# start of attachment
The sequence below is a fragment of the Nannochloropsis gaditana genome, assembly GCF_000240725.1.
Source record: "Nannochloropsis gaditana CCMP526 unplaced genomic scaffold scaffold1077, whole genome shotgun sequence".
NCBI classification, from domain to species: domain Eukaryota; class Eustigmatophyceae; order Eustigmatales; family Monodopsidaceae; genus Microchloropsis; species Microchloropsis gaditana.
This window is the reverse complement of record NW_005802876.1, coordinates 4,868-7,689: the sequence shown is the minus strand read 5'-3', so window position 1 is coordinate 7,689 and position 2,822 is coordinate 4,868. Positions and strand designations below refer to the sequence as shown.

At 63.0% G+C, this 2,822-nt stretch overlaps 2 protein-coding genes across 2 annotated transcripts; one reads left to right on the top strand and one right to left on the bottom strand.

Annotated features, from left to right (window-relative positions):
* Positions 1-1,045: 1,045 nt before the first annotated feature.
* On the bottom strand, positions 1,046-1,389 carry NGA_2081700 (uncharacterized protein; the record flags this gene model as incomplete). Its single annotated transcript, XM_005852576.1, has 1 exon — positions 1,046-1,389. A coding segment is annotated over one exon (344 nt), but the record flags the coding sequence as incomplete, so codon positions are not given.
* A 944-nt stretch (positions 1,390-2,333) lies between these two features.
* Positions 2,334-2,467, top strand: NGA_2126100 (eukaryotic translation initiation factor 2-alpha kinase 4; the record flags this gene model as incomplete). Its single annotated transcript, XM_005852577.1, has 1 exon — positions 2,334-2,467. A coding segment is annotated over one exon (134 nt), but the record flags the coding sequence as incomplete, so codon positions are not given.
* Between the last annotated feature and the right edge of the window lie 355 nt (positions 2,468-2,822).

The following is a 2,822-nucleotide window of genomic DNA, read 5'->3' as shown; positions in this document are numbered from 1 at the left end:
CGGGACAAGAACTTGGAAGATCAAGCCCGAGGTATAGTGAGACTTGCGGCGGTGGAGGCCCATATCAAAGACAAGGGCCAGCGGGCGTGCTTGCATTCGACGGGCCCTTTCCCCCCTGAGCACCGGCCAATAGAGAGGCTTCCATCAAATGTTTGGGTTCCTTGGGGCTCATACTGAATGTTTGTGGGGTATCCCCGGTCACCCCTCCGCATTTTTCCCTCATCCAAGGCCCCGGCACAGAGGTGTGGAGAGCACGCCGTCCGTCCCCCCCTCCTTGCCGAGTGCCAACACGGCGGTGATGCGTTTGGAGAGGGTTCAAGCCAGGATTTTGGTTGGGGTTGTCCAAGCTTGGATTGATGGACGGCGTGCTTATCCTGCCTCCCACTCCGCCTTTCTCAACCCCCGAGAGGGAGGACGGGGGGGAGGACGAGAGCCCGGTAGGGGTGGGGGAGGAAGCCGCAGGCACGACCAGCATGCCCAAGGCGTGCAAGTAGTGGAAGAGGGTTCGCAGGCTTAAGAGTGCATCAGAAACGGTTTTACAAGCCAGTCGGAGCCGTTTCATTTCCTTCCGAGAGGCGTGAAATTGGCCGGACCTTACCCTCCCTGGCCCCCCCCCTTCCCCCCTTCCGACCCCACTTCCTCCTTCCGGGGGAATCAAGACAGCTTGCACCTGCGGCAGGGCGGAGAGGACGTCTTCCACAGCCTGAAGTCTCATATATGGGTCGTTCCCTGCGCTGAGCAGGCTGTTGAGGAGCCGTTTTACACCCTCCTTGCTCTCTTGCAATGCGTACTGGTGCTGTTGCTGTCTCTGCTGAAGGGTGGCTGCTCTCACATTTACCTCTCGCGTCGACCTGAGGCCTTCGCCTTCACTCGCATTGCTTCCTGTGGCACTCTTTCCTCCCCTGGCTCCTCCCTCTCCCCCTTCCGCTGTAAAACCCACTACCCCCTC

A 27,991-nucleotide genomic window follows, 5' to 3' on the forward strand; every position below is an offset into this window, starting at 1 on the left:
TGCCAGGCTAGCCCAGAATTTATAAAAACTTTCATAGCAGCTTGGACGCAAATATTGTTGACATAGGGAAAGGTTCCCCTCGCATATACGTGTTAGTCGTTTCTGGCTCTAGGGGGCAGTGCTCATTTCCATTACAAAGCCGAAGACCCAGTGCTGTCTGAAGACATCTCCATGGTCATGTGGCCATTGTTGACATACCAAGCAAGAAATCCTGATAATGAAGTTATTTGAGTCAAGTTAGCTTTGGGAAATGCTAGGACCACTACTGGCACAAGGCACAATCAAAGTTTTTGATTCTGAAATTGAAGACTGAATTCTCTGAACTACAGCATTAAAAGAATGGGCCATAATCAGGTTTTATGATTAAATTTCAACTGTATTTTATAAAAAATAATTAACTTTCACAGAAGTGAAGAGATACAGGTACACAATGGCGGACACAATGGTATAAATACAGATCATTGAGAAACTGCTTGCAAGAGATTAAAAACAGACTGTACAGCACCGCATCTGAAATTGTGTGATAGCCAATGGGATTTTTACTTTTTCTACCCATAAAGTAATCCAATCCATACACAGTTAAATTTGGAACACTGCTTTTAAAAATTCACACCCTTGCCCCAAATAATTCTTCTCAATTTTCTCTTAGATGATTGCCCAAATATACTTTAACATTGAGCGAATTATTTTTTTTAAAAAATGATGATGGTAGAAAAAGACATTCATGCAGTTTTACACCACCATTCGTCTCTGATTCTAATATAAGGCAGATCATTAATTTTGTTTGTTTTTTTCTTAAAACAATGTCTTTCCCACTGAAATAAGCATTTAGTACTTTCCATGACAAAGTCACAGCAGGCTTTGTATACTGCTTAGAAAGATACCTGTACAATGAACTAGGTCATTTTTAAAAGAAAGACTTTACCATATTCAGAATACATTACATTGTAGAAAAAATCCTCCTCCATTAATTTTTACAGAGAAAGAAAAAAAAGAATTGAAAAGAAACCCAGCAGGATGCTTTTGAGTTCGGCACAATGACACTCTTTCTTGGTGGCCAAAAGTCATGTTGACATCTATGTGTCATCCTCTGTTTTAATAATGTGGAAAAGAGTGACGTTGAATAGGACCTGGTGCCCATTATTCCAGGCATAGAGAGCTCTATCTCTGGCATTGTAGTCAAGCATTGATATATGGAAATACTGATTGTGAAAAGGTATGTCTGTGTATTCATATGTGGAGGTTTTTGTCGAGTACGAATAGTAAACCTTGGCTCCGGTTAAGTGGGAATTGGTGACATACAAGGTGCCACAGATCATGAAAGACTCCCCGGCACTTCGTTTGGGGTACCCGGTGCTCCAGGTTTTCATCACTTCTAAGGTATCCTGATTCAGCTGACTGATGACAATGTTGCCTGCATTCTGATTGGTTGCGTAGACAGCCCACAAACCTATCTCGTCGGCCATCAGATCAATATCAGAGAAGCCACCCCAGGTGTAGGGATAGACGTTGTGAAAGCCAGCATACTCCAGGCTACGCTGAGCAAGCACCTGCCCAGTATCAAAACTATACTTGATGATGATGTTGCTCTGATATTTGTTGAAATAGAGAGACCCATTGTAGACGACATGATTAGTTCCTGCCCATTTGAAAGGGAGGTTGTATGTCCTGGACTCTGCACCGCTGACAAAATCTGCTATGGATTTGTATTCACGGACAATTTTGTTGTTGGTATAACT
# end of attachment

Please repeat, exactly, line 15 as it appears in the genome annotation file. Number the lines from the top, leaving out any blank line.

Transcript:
TGCCAGGCTAGCCCAGAATTTATAAAAACTTTCATAGCAGCTTGGACGCAAATATTGTTGACATAGGGAAAGGTTCCCCTCGCATATACGTGTTAGTCGTTTCTGGCTCTAGGGGGCAGTGCTCATTTCCATTACAAAGCCGAAGACCCAGTGCTGTCTGAAGACATCTCCATGGTCATGTGGCCATTGTTGACATACCAAGCAAGAAATCCTGATAATGAAGTTATTTGAGTCAAGTTAGCTTTGGGAAATGCTAGGACCACTACTGGCACAAGGCACAATCAAAGTTTTTGATTCTGAAATTGAAGACTGAATTCTCTGAACTACAGCATTAAAAGAATGGGCCATAATCAGGTTTTATGATTAAATTTCAACTGTATTTTATAAAAAATAATTAACTTTCACAGAAGTGAAGAGATACAGGTACACAATGGCGGACACAATGGTATAAATACAGATCATTGAGAAACTGCTTGCAAGAGATTAAAAACAGACTGTACAGCACCGCATCTGAAATTGTGTGATAGCCAATGGGATTTTTACTTTTTCTACCCATAAAGTAATCCAATCCATACACAGTTAAATTTGGAACACTGCTTTTAAAAATTCACACCCTTGCCCCAAATAATTCTTCTCAATTTTCTCTTAGATGATTGCCCAAATATACTTTAACATTGAGCGAATTATTTTTTTTAAAAAATGATGATGGTAGAAAAAGACATTCATGCAGTTTTACACCACCATTCGTCTCTGATTCTAATATAAGGCAGATCATTAATTTTGTTTGTTTTTTTCTTAAAACAATGTCTTTCCCACTGAAATAAGCATTTAGTACTTTCCATGACAAAGTCACAGCAGGCTTTGTATACTGCTTAGAAAGATACCTGTACAATGAACTAGGTCATTTTTAAAAGAAAGACTTTACCATATTCAGAATACATTACATTGTAGAAAAAATCCTCCTCCATTAATTTTTACAGAGAAAGAAAAAAAAGAATTGAAAAGAAACCCAGCAGGATGCTTTTGAGTTCGGCACAATGACACTCTTTCTTGGTGGCCAAAAGTCATGTTGACATCTATGTGTCATCCTCTGTTTTAATAATGTGGAAAAGAGTGACGTTGAATAGGACCTGGTGCCCATTATTCCAGGCATAGAGAGCTCTATCTCTGGCATTGTAGTCAAGCATTGATATATGGAAATACTGATTGTGAAAAGGTATGTCTGTGTATTCATATGTGGAGGTTTTTGTCGAGTACGAATAGTAAACCTTGGCTCCGGTTAAGTGGGAATTGGTGACATACAAGGTGCCACAGATCATGAAAGACTCCCCGGCACTTCGTTTGGGGTACCCGGTGCTCCAGGTTTTCATCACTTCTAAGGTATCCTGATTCAGCTGACTGATGACAATGTTGCCTGCATTCTGATTGGTTGCGTAGACAGCCCACAAACCTATCTCGTCGGCCATCAGATCAATATCAGAGAAGCCACCCCAGGTGTAGGGATAGACGTTGTGAAAGCCAGCATACTCCAGGCTACGCTGAGCAAGCACCTGCCCAGTATCAAAACTATACTTGATGATGATGTTGCTCTGATATTTGTTGAAATAGAGAGACCCATTGTAGACGACATGATTAGTTCCTGCCCATTTGAAAGGGAGGTTGTATGTCCTGGACTCTGCACCGCTGACAAAATCTGCTATGGATTTGTATTCACGGACAATTTTGTTGTTGGTATAACT